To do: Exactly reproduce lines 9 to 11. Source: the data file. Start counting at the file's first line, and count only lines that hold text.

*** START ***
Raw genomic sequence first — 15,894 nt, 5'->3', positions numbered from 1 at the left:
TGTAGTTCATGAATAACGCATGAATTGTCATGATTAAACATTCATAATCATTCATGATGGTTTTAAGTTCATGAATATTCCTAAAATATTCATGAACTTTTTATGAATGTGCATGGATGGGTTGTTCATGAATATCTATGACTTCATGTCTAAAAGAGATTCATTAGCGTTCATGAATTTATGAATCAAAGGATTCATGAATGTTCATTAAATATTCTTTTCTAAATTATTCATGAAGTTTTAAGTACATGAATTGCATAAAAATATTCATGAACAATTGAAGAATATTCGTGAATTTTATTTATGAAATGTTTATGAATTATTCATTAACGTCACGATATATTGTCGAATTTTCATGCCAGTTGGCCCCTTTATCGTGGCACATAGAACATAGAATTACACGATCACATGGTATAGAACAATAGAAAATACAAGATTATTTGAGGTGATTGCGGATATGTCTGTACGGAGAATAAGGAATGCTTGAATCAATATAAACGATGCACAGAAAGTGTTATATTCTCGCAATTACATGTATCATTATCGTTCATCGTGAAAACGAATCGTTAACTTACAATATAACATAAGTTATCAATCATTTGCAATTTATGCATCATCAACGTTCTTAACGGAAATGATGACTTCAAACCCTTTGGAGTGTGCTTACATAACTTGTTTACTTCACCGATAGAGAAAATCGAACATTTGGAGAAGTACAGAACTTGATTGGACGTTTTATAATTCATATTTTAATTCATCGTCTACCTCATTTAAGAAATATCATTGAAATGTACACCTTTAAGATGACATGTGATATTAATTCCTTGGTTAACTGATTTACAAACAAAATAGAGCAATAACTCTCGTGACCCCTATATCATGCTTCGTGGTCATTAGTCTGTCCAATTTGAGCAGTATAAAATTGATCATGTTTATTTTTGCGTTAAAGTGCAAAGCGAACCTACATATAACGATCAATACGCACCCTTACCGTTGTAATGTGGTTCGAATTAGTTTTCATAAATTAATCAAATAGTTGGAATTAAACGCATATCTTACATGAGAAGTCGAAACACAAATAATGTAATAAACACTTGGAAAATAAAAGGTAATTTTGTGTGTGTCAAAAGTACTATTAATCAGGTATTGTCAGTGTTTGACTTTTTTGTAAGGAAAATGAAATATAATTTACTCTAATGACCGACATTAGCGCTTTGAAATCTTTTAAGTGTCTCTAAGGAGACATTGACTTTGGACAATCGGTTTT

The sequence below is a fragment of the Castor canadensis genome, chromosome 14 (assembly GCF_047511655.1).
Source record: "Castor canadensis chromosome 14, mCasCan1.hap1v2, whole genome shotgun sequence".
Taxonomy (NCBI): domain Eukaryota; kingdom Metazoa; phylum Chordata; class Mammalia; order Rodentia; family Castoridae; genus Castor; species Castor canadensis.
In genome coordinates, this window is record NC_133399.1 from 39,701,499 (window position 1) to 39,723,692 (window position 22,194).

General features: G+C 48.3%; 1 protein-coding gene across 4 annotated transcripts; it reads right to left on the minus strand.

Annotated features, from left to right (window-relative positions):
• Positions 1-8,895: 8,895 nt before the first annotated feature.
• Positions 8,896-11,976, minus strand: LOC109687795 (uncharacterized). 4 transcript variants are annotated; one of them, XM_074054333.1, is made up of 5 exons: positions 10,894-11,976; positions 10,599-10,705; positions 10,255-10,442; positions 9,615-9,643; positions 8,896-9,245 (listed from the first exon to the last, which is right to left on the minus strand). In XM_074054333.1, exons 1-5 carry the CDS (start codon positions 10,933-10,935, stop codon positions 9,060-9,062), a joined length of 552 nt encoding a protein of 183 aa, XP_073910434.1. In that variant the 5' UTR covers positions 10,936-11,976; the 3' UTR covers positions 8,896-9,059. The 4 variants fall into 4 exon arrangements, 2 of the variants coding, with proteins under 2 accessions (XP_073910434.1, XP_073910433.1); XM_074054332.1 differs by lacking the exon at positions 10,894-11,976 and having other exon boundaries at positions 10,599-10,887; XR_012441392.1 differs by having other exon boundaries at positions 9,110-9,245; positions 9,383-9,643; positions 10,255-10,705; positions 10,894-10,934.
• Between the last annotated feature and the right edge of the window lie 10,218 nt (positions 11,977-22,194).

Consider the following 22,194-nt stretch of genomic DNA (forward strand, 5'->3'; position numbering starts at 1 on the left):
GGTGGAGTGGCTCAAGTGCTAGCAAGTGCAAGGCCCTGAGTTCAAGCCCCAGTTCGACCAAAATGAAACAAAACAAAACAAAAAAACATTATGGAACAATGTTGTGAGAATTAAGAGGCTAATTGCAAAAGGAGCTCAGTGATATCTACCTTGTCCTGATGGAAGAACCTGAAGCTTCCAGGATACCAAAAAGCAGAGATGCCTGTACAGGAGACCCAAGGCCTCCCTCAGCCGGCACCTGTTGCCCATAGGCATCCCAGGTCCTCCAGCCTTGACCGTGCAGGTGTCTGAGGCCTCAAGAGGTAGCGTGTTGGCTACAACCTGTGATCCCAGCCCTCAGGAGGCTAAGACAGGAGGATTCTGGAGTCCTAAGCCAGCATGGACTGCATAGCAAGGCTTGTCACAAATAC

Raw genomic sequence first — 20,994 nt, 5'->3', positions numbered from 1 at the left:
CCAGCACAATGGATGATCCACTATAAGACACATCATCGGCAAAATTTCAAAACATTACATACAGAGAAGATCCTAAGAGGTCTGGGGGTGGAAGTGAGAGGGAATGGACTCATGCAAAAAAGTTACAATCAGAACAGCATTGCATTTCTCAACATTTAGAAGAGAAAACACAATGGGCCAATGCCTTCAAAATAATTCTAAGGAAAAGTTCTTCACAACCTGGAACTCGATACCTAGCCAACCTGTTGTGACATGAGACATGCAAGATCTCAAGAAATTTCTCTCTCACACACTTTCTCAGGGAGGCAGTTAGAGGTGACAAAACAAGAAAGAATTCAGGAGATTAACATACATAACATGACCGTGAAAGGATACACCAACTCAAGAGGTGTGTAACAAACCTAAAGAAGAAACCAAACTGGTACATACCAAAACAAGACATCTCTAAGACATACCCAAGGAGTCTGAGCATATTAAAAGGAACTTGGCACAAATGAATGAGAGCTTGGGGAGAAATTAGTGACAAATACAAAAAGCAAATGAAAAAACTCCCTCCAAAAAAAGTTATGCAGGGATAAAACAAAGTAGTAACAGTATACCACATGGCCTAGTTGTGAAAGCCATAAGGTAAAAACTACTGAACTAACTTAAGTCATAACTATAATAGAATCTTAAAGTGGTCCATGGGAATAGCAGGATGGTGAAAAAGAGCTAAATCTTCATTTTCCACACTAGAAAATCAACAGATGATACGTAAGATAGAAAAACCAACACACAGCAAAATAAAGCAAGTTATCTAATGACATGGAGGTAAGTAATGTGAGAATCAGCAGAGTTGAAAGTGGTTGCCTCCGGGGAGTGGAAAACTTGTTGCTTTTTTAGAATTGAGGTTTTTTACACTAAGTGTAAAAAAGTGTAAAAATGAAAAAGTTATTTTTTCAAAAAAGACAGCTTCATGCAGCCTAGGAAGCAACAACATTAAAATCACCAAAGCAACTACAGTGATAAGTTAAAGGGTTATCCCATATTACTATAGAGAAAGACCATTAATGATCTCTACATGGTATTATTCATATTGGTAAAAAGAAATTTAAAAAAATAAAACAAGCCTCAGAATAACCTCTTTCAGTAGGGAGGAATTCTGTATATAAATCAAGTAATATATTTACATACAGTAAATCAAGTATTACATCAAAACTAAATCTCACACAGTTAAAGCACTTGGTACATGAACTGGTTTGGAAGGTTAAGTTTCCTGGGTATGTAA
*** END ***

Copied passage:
• Positions 1-8,895: 8,895 nt before the first annotated feature.
• Positions 8,896-11,976, minus strand: LOC109687795 (uncharacterized). 4 transcript variants are annotated; one of them, XM_074054333.1, is made up of 5 exons: positions 10,894-11,976; positions 10,599-10,705; positions 10,255-10,442; positions 9,615-9,643; positions 8,896-9,245 (listed from the first exon to the last, which is right to left on the minus strand). In XM_074054333.1, exons 1-5 carry the CDS (start codon positions 10,933-10,935, stop codon positions 9,060-9,062), a joined length of 552 nt encoding a protein of 183 aa, XP_073910434.1. In that variant the 5' UTR covers positions 10,936-11,976; the 3' UTR covers positions 8,896-9,059. The 4 variants fall into 4 exon arrangements, 2 of the variants coding, with proteins under 2 accessions (XP_073910434.1, XP_073910433.1); XM_074054332.1 differs by lacking the exon at positions 10,894-11,976 and having other exon boundaries at positions 10,599-10,887; XR_012441392.1 differs by having other exon boundaries at positions 9,110-9,245; positions 9,383-9,643; positions 10,255-10,705; positions 10,894-10,934.
• Between the last annotated feature and the right edge of the window lie 10,218 nt (positions 11,977-22,194).